The Homeless Ex-Offender, Part 2

Homeless encampment

Forensic psychologist Karen Franklin says that the majority of sex offenses are committed by men without criminal records, so no matter how stringently those with records are controlled, these crimes will continue. And most convicted sex offenders are never arrested for a second sex crime. A very small minority of ex-offenders, in the area of 15%, are the ones who need watching. With the rest, it’s a waste of time an energy, and actually causes more problems.

We talked about Jessica’s Law in California and similar measures in other states, requiring that ex-offenders not live within certain distances of schools, parks, and other places where children gather; and the unforeseen results that have led to even more problems, such as an increase in homelessness, and a less safe environment.

As Franklin puts it,

Time and time again, here’s the way the story goes:

1. An exceedingly rare but highly troublesome event occurs.
2. A knee-jerk scramble ensues to find the cause and affix blame.
3. Existing laws are impulsively altered.
4. Unintended consequences ensue, most of them harmful.

Another issue is that, in some places, even if their sentence is served, inmates cannot be let out without giving an address, which of course many do not have. Earlier this year in Wisconsin, an appeals court decided that homeless sex offenders who leave prison are not obligated to do this, acknowledging that the requirement to register an address just can’t be met by a released prisoner with nowhere to go, and no prospects.

The same question came up in Alabama, where Thornal Lee Adams was being punished, in violation of the Constitution, for being homeless. Adams won in court, and his attorney David Schoen is quoted as saying the decision was:

[…] stunning in its recognition of the unique hardships that poverty places on members of our society, and it speaks in the strongest terms possible against penalizing that status through the criminal law.

A couple of years back, a Florida judge made national news by ordering several homeless sex offenders to live beneath a highway bridge. Their registration address was the Julia Tuttle Causeway, and they were ordered to stay under there nightly from 10 PM to 6 AM. The futility can easily be seen. Has anyone proven that assaults on children never take place during daylight?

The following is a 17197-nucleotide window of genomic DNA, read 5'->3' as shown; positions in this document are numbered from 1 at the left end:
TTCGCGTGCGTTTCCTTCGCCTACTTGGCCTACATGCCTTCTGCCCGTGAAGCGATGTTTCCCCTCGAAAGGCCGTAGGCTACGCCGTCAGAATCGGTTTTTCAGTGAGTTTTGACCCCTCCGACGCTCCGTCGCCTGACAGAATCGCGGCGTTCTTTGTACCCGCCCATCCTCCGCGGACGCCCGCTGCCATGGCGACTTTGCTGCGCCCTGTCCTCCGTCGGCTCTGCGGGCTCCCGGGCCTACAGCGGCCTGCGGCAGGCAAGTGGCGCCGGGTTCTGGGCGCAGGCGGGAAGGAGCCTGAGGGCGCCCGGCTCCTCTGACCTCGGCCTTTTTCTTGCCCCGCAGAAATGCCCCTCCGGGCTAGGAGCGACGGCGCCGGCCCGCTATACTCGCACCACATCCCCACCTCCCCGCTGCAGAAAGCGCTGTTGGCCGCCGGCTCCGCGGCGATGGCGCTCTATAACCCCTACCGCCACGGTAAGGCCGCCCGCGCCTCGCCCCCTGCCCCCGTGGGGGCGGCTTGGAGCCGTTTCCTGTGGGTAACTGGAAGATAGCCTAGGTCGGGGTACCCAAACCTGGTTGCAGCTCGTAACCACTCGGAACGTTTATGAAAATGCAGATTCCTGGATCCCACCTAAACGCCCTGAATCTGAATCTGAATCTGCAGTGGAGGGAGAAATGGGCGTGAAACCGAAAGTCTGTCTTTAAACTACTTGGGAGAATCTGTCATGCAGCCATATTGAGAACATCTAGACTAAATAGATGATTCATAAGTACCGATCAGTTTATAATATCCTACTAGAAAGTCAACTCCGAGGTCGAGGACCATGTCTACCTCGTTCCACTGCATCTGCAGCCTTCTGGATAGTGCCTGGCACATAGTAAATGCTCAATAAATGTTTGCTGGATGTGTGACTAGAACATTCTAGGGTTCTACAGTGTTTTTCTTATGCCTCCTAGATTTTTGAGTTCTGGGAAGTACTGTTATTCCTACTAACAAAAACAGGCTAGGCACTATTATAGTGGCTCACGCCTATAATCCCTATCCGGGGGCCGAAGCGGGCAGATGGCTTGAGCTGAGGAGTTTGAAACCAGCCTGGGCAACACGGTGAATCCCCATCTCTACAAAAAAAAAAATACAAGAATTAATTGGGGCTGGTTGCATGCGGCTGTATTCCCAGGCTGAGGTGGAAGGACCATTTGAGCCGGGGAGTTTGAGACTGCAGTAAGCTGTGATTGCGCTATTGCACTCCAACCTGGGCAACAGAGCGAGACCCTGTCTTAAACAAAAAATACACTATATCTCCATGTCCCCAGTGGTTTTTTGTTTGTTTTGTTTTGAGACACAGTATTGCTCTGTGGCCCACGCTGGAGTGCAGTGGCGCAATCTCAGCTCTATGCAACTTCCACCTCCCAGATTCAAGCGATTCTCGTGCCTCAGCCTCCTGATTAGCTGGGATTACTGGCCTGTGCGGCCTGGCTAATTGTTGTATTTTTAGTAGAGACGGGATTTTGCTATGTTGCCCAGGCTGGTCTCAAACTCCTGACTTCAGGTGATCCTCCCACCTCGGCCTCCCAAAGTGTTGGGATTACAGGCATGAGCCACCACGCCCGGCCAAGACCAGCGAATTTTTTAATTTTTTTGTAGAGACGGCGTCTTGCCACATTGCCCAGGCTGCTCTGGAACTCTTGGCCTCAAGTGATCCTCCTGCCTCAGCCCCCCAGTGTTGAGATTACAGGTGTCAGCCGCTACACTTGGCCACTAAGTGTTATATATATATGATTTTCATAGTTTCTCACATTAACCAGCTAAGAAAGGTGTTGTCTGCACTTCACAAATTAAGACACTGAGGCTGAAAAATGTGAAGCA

One of those five men, Kevin Morales, after serving his sentence, had recovered his life to the point of having a job, a car, and an apartment, which he was forced to leave because of the residency restriction laws. He petitioned the judge to go back to jail, where at least there were no rats, but was refused. (His current address is listed as “Transient.”)

In California and some other states, in addition to strict residency rules, ex-offenders have to wear Global Positioning System ankle bracelets for the rest of their lives. One might ask, if GPS monitors are required, aren’t the restrictions on residence pretty much redundant?

Why isn’t it enough to just settle for having the ankle bracelets tracked in real time? It would not matter if the nearest child was 20 feet away, as long as the permitted radius was 10 feet. If the authorities are going to make use of those devices anyway, why not trust the devices to do their job? And why not expand them to other areas? When Enron’s Andy Fastow gets out of prison, for instance, it might be useful to keep an eye on him.

As it turns out, the GPS units need to be recharged periodically. Someone living under a bridge, or even in a homeless shelter, can’t get access to electricity for the required recharging of the GPS unit. Functional GPS monitors would make the probability of being caught and proven guilty about 100%.

John Simerman reports that even George Runner, the senator who got Jessica’s Law passed, says that he’s never heard of a homeless parolee with a GPS monitor being a repeat offender. So, by his own logic, he ought to see that having these men stabilized in places where their anklets can be recharged is a good idea. You’d think he would see the advantage of finding them places to live. But, Senator Runner says,